Others were more supportive. Tony Clark, a Republican appointed to FERC by President Barack Obama, said he did not see Brouillette’s appointment as a signal over EEI’s direction. More likely, the utility lobby was attracted to Brouillette’s experience in Washington and in the industry, Clark said.
“I didn’t read anything into it other than he is a well-qualified, high-profile pick,” he said.
Yet Clark acknowledged the tension between the Biden administration and industry over the pace of change today. Utilities have voiced concern about the rapid rate of retirement of fossil fuel plants jeopardizing grid reliability, especially at a time when new renewable facilities are facing permitting delays and long lead times to connect to the grid.
“It is an industry that is conservative by nature in terms of knowing what it produces is essential to modern life and errs on the side of reliability,” Clark said. “They know that if something goes wrong on the reliability side, they’re the ones getting the calls or getting the blame, and they want to go at the pace that engineers feel comfortable.”
The former Energy secretary kept a relatively low profile in an administration where Cabinet members often courted headlines and controversy. He kept quiet on Jan. 6, 2021, when Trump supporters attacked the Capitol in a bid to overturn the presidential election, taking to Twitter the next day to condemn the violence and commit to a peaceful transition of power.
That was a particular point of concern for Brouillette’s opponents, who noted then-Transportation Secretary Elaine Chao and then-Education Secretary Betsy DeVos both resigned shortly after Jan. 6, citing the attack and Trump’s rhetoric.
“Being more loyal to Donald Trump than Betsy DeVos is a statement,” said Josh Freed, the head of climate and energy at Third Way, a center-left think tank.
Brouillette will instantly become one of the most recognizable names leading a trade association representing America’s energy industry when he takes over for EEI’s long-serving CEO Tom Kuhn.
Trade groups often opt for leaders who have worked as political insiders but lack public name recognition. Abigail Ross Hopper, who leads the Solar Energy Industries Association, served as the director of the Interior Department’s Bureau of Ocean Energy Management during the Obama administration. Her counterpart at the American Petroleum Institute, Mike Sommers, was chief of staff to former House Speaker John Boehner (R-Ohio) and served as a special assistant to President George W. Bush on the National Economic Council.
EEI considered at least one internal candidate for the job, according to sources familiar with the hiring process. Wolff, EEI’s chief strategy officer, was in the running for the CEO position, multiple people said. The pick would have taken EEI in the opposite direction. Wolff is a prominent Democrat in the utility space who worked as an aide to then-House Speaker Nancy Pelosi (D-Calif.) before moving to EEI.
The trade group declined to answer detailed questions about the hiring process or criticism levied at Brouillette, except to say the candidates were known only to the CEOs involved in the hiring process. It declined to make Brouillette available for an interview prior to his Oct. 1 start date. A Sempra spokesperson did not respond to attempts to reach Brouillette.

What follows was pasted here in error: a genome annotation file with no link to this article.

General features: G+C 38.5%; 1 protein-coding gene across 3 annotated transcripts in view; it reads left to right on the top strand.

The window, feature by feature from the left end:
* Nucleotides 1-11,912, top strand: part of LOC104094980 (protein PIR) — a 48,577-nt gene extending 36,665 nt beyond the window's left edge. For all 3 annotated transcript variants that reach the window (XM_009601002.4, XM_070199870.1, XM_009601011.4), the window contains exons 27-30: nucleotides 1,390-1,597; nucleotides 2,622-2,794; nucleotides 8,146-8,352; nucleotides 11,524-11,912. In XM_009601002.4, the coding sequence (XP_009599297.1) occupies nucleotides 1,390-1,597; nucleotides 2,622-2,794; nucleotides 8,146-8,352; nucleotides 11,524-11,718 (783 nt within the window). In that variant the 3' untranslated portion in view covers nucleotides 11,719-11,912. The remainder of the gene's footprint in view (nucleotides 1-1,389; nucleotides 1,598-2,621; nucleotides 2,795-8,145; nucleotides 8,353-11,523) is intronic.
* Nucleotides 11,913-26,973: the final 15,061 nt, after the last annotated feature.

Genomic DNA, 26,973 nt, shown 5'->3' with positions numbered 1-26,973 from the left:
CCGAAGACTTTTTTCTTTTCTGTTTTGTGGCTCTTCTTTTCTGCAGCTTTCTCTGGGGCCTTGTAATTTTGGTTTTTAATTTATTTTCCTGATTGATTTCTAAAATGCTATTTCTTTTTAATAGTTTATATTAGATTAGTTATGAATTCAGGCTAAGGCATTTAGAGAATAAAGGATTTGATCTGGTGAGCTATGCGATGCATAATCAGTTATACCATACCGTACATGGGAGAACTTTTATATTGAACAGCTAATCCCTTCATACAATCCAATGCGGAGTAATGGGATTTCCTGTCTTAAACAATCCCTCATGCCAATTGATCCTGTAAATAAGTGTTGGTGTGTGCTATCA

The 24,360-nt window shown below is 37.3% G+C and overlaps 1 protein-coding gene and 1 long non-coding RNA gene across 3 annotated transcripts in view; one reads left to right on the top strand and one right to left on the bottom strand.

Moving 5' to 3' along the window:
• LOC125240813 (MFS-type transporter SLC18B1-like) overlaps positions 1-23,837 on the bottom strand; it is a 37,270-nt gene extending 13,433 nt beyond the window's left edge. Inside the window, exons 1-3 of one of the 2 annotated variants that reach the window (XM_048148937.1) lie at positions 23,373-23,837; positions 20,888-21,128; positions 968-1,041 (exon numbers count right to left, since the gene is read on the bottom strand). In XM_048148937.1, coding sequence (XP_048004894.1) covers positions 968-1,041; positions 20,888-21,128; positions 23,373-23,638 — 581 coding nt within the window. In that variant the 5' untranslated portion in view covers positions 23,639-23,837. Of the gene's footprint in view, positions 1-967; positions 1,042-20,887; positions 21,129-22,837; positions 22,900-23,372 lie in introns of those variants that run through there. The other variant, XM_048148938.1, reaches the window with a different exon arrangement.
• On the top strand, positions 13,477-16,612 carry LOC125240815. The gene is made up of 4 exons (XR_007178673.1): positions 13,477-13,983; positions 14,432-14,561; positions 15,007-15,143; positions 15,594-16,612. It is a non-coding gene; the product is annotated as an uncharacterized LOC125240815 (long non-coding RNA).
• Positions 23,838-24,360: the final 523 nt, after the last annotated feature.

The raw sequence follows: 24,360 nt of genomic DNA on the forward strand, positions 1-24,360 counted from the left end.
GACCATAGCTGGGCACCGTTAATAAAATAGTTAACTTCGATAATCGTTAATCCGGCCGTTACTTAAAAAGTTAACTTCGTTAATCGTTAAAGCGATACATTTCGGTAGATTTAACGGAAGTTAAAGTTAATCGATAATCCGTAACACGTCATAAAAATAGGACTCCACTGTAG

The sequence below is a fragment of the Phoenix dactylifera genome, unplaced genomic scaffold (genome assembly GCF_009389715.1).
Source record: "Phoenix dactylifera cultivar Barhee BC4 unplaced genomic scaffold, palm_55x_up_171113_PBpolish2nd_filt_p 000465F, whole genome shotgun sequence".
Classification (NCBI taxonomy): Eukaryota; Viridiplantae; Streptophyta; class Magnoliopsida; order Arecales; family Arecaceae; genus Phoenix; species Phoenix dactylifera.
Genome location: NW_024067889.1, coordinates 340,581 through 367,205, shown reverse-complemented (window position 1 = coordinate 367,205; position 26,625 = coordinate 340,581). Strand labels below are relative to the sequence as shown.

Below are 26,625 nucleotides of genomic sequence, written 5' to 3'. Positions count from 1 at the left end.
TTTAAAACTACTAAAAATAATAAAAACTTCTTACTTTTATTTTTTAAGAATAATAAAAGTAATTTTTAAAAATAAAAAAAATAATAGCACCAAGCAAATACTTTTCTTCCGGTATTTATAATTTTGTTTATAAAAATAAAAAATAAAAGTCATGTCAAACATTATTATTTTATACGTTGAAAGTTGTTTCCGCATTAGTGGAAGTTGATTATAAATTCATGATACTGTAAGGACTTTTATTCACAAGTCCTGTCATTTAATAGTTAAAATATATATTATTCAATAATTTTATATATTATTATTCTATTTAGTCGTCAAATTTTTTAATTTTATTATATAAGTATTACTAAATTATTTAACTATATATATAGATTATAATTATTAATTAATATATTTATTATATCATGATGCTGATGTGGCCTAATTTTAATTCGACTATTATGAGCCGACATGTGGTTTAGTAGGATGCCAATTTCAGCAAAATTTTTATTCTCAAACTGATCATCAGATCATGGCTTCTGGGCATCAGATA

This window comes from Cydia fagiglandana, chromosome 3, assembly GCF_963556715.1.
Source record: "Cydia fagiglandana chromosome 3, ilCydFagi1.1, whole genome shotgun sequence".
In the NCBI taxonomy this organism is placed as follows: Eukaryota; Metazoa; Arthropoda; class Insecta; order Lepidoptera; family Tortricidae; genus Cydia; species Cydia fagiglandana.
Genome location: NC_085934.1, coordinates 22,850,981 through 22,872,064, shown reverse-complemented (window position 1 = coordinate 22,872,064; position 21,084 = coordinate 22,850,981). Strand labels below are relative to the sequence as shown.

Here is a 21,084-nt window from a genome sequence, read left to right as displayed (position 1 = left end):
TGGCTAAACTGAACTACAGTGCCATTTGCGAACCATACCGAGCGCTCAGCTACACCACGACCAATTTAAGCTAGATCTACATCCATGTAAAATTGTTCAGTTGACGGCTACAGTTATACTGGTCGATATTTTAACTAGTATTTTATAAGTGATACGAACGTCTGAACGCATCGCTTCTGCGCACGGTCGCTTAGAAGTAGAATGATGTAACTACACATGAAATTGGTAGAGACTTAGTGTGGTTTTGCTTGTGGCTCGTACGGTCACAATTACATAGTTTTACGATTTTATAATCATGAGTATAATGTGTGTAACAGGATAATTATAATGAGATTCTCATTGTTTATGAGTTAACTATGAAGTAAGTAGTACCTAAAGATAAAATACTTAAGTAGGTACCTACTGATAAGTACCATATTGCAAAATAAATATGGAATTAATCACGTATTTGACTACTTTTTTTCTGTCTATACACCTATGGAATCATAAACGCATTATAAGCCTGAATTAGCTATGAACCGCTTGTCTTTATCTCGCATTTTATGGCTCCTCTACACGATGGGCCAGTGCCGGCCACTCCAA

But in a LinkedIn post announcing the move, Brouillette wrote that he looked forward to helping EEI “support our nation’s #energysecurity, #reliability and #resiliency. I am very excited to hit the ground running in support of our member companies, their customers and our country.”
The Brouillette pick surprised some industry veterans given the background of the utility CEOs with leadership positions at EEI today.
Pedro Pizarro, CEO of California-based Edison International, is the current EEI chair. Portland General Electric CEO Maria Pope is vice chair. Both have made climate change a talking point and lead utilities with net-zero goals.
Pizarro voiced support for Brouillette in a LinkedIn post, calling him a veteran energy leader “who shares our commitment to providing clean energy as fast as we can while ensuring it remains affordable and reliable for all customers.” A spokesperson for Portland General Electric said the industry would benefit from Brouillette’s extensive experience and ability to work collaboratively with a range of stakeholders.
Regulators in progressive states are likely to cast a wary eye toward EEI following Brouillette’s appointment and could deny requests from utilities to charge their membership dues in the group to customers, said Alison Silverstein, a grid consultant and adviser to former FERC Chair Pat Wood III.
“Today, we see them appointing Dan Brouillette, who, even among the Trump administration, was noted for his smooth but ferocious denial of climate change,” Silverstein said. “I would expect some of these organizations are going to get calls from their governors and major shareholders, who say there is no way you can be associated with blatantly profit-maximizing, decarbonization-delaying positions.”
Silverstein authored a high-profile Energy Department report in 2017 that concluded outages on the transmission and distribution system represented a greater threat to grid resilience than the growth of renewables. The report effectively marked the beginning of the end of then-Energy Secretary Rick Perry’s plan to subsidize coal and nuclear plants.
Brouillette was working as Perry’s No. 2 as the deputy secretary at the time. Silverstein said he was not involved in the study and seemed removed from Perry’s plan. But she said his appointment as the next CEO of EEI shows an industry that is still more interested in fighting yesterday’s battles than embracing change.
“I’m pretty skeptical that EEI will be able to bridge the growing divide between utilities that want to move forward on climate change and those who want to defend old assets, and Brouillette’s appointment doesn’t suggest much openness for compromise,” Silverstein said. She added, “I can’t imagine who was voting when the white smoke, or maybe it’s black smoke, went up the EEI chimney.”
This story also appears in Energywire.